There is a climax to the story, quite dramatic and action packed (and we see quite a bit of one of my favorite antiheroes, the deliciously mysterious Kaleb Krychek). One of the mayor stumbling blocks in the way of our protagonists’ HEA has been removed—and again, many kudos to Ms Singh for making it logical and believable—when…
BAM! Second crisis, second climax, second resolution.
Mind you, it’s well written and has plenty of impact—and the implications of several factors of this second big scene are felt long after the end of this particular novel (if you have read Kiss of Snow, you know what I mean)—but still, it felt a bit…I don’t know. Anticlimactic, I guess, compared to the previous one.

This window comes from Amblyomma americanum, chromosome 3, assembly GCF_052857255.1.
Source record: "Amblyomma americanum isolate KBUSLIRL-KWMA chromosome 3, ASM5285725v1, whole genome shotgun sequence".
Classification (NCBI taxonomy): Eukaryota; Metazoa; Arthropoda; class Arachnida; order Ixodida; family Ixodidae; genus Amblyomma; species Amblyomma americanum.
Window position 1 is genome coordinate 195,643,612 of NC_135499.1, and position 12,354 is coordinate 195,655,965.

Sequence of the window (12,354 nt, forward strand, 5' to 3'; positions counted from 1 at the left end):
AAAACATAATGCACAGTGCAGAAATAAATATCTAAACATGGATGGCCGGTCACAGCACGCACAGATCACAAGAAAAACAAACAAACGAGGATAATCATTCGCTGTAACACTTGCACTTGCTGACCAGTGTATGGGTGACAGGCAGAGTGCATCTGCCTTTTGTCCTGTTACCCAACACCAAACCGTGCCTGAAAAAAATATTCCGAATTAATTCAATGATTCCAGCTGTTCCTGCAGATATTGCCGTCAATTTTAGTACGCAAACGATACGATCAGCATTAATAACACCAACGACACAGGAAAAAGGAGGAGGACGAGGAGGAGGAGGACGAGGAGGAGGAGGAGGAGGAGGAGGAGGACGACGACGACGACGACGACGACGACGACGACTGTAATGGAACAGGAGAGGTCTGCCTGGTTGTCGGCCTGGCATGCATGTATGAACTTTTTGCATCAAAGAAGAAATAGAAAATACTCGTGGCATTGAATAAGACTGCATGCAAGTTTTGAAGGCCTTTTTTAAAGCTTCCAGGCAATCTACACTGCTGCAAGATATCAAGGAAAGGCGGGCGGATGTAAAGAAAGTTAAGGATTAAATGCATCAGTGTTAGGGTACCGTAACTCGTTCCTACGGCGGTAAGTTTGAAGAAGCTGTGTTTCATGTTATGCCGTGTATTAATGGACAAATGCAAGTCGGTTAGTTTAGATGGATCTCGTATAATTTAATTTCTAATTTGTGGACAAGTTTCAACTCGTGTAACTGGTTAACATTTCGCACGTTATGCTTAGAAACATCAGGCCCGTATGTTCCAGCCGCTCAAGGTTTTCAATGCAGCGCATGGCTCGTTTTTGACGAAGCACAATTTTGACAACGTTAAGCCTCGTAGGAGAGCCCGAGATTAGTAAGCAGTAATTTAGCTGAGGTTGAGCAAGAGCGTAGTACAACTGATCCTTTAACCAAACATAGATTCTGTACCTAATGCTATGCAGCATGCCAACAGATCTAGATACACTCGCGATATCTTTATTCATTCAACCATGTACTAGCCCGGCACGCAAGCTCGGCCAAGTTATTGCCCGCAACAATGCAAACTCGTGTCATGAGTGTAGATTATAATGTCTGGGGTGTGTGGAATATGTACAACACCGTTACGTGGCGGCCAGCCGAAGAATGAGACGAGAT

And then there is the—mercifully brief—epilogue. It’s sweet without being cloying, but the surprise in it felt telegraphed several chapters back. I would have liked more something a bit less…concrete, I guess.
Still, I am very much convinced these two kids will make it, and that’s the most important bit when reading a romance, so…
Bonds of Justice gets 8.25 out of 10.
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1 Yes, I still think this is the lowest point of the series so far, by the way.